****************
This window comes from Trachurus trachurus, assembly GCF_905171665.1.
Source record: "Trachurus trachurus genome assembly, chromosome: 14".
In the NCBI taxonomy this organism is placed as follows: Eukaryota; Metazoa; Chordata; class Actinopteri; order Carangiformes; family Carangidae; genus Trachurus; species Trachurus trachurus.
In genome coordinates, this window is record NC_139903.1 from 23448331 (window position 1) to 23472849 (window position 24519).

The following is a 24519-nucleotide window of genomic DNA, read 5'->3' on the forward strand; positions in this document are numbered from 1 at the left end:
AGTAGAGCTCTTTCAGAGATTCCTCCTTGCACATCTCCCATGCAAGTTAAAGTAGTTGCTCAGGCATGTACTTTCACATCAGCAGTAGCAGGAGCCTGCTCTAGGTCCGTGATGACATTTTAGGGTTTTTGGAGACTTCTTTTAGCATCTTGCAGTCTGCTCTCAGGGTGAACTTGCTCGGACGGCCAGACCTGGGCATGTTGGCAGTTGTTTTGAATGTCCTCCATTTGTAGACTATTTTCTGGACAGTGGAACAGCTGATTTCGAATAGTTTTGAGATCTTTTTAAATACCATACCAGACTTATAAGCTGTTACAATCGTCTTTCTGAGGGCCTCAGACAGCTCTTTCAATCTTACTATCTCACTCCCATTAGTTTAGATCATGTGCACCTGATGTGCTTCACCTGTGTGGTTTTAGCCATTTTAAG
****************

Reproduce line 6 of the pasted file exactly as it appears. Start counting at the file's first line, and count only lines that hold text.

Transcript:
AGTAGAGCTCTTTCAGAGATTCCTCCTTGCACATCTCCCATGCAAGTTAAAGTAGTTGCTCAGGCATGTACTTTCACATCAGCAGTAGCAGGAGCCTGCTCTAGGTCCGTGATGACATTTTAGGGTTTTTGGAGACTTCTTTTAGCATCTTGCAGTCTGCTCTCAGGGTGAACTTGCTCGGACGGCCAGACCTGGGCATGTTGGCAGTTGTTTTGAATGTCCTCCATTTGTAGACTATTTTCTGGACAGTGGAACAGCTGATTTCGAATAGTTTTGAGATCTTTTTAAATACCATACCAGACTTATAAGCTGTTACAATCGTCTTTCTGAGGGCCTCAGACAGCTCTTTCAATCTTACTATCTCACTCCCATTAGTTTAGATCATGTGCACCTGATGTGCTTCACCTGTGTGGTTTTAGCCATTTTAAG